The absence of historical knowledge on this topic is even more alarming considering that many LGBTQ students continue to experience rejection, financial strife and violent harassment in their own coming-out process. Although there has been tangible progress in achieving LGBTQ rights overall, these issues continue to impact students, and our lack of historical understanding enables a complacency that is harmful. If today’s students had a better understanding of the history of the GSU’s founding, they would be able to distinguish the similarities and differences between these times, and realize what still needs to be changed. Learning about this history would allow LGBTQ students to draw strength from the example of these early pioneers. The fact that these GSU members dared to come together and advertise their plans to become a campus organization should be considered bold.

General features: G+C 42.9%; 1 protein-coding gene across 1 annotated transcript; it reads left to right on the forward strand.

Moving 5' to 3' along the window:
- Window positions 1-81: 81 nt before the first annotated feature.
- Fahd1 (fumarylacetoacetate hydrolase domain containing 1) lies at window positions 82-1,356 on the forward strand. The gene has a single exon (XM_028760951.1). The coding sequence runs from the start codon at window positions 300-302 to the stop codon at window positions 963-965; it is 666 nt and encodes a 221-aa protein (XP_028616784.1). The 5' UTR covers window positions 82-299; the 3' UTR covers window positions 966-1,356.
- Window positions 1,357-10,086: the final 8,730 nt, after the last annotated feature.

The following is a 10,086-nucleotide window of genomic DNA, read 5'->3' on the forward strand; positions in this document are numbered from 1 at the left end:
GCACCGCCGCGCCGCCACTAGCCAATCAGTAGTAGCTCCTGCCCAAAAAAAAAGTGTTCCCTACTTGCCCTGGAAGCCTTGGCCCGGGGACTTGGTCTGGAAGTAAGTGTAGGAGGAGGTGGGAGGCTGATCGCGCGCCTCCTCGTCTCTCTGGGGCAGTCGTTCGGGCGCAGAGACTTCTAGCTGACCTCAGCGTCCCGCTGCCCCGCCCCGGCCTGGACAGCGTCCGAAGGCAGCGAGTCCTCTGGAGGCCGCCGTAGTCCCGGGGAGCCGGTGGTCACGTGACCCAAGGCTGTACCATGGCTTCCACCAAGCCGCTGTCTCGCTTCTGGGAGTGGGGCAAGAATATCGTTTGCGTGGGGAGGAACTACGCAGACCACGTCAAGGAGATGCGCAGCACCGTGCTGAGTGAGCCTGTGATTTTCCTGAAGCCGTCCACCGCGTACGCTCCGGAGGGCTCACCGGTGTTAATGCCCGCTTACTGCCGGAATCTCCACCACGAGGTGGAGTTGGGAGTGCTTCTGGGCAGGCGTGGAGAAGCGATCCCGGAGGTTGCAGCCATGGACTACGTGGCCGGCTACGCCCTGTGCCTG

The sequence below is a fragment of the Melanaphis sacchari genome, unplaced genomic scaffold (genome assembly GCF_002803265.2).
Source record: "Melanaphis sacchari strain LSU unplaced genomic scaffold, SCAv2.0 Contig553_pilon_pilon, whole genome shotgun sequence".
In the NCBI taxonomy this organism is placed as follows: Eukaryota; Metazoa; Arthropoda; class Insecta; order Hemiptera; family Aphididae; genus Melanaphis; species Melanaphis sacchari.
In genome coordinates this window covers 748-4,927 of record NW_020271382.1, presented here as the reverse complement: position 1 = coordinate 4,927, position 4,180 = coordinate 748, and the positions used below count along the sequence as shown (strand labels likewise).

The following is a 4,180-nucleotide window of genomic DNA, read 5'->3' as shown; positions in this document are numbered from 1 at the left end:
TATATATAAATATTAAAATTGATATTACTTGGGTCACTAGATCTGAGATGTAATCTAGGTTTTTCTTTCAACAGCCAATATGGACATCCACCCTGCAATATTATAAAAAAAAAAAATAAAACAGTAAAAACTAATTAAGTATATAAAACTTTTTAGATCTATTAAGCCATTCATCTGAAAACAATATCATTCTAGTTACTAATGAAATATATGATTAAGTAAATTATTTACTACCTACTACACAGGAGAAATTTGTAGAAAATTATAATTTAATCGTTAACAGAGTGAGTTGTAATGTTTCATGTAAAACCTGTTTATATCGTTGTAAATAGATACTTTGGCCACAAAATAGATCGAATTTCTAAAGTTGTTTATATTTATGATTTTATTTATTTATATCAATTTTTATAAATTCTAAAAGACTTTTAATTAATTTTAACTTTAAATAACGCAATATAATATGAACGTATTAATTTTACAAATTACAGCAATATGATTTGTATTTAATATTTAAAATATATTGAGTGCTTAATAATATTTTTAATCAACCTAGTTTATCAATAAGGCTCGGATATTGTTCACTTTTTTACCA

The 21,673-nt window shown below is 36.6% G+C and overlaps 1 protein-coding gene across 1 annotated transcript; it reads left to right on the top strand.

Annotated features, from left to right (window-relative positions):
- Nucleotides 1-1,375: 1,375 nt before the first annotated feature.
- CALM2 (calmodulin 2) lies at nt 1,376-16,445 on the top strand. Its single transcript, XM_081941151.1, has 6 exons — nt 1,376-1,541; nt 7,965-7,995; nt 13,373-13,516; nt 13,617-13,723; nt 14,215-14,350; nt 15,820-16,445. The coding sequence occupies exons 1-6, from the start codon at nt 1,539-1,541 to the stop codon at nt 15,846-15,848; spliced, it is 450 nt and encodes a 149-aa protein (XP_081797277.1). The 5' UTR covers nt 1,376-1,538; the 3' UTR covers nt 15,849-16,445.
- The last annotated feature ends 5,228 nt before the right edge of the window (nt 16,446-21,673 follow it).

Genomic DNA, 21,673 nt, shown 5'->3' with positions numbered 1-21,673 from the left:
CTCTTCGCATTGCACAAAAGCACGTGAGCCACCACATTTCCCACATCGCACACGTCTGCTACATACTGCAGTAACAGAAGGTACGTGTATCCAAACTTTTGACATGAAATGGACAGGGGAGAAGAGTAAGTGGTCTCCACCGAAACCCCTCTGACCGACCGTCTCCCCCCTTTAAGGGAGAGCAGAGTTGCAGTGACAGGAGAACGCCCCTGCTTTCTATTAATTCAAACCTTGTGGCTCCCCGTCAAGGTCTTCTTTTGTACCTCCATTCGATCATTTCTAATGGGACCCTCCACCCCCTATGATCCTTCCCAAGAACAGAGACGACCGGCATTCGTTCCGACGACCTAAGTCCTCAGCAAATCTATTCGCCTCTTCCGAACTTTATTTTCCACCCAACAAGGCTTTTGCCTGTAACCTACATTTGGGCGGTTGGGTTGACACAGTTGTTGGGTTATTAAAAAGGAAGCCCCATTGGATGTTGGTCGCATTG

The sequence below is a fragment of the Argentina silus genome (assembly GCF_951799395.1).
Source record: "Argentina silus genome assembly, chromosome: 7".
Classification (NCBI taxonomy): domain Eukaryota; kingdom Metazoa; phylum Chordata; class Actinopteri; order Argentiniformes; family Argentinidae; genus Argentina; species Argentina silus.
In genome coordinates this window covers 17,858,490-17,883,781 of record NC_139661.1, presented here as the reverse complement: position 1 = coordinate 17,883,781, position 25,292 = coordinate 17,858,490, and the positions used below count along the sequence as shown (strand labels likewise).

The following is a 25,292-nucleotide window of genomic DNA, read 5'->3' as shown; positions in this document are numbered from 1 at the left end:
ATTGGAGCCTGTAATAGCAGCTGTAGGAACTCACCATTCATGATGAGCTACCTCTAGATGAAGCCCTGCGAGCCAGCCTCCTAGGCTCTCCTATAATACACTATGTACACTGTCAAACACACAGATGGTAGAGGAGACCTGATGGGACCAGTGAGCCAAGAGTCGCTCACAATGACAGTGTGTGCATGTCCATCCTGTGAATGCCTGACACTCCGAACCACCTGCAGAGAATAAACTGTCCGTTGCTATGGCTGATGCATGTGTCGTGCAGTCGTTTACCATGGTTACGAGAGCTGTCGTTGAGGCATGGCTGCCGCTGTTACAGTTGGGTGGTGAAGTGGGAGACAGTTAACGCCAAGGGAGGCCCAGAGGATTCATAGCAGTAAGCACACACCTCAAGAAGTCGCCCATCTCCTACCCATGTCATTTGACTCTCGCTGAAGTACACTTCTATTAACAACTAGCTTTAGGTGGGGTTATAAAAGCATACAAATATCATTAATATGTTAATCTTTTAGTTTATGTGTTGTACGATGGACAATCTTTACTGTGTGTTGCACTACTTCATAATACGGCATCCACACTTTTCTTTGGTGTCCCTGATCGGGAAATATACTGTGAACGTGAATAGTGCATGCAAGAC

That boldness triggered an explosion of debate across The Crimson White’s pages. An initial letter to the editor on Feb. 9, 1983, described homosexuality as a “sickness” and claimed granting the GSU a charter would “downgrade the University.” A week later, three more letters were published, condemning the initial letter for stigmatizing gay people. One of those letter writers argued that granting a charter would “demonstrate that the University has advanced from its legacy of denying civil rights.” The letters addresed the removal of homosexuality from the American Psychiatric Association’s list of mental disorders nearly a decade prior to reinforce  that gay people weren’t the problem, but rather that prejudice and closed-mindedness were.